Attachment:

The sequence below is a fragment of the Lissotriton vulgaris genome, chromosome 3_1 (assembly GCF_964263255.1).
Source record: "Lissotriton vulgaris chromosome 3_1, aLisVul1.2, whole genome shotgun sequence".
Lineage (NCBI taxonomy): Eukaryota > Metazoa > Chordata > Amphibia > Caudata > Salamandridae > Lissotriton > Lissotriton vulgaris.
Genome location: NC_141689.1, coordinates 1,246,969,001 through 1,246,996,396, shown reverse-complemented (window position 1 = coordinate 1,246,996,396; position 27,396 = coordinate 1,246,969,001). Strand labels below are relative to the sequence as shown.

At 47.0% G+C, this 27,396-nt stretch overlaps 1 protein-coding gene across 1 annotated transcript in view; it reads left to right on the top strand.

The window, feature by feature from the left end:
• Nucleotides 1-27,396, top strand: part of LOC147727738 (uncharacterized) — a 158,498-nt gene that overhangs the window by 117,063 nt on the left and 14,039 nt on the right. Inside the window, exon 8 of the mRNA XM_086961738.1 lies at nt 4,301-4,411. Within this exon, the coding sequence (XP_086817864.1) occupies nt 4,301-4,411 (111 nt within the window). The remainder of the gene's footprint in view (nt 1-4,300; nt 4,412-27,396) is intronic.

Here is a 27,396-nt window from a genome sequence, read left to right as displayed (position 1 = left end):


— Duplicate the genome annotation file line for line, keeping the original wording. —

The sequence below is a fragment of the Lissotriton vulgaris genome, chromosome 3_1 (assembly GCF_964263255.1).
Source record: "Lissotriton vulgaris chromosome 3_1, aLisVul1.2, whole genome shotgun sequence".
Lineage (NCBI taxonomy): Eukaryota > Metazoa > Chordata > Amphibia > Caudata > Salamandridae > Lissotriton > Lissotriton vulgaris.
Genome location: NC_141689.1, coordinates 1,246,969,001 through 1,246,996,396, shown reverse-complemented (window position 1 = coordinate 1,246,996,396; position 27,396 = coordinate 1,246,969,001). Strand labels below are relative to the sequence as shown.

At 47.0% G+C, this 27,396-nt stretch overlaps 1 protein-coding gene across 1 annotated transcript in view; it reads left to right on the top strand.

The window, feature by feature from the left end:
• Nucleotides 1-27,396, top strand: part of LOC147727738 (uncharacterized) — a 158,498-nt gene that overhangs the window by 117,063 nt on the left and 14,039 nt on the right. Inside the window, exon 8 of the mRNA XM_086961738.1 lies at nt 4,301-4,411. Within this exon, the coding sequence (XP_086817864.1) occupies nt 4,301-4,411 (111 nt within the window). The remainder of the gene's footprint in view (nt 1-4,300; nt 4,412-27,396) is intronic.

Here is a 27,396-nt window from a genome sequence, read left to right as displayed (position 1 = left end):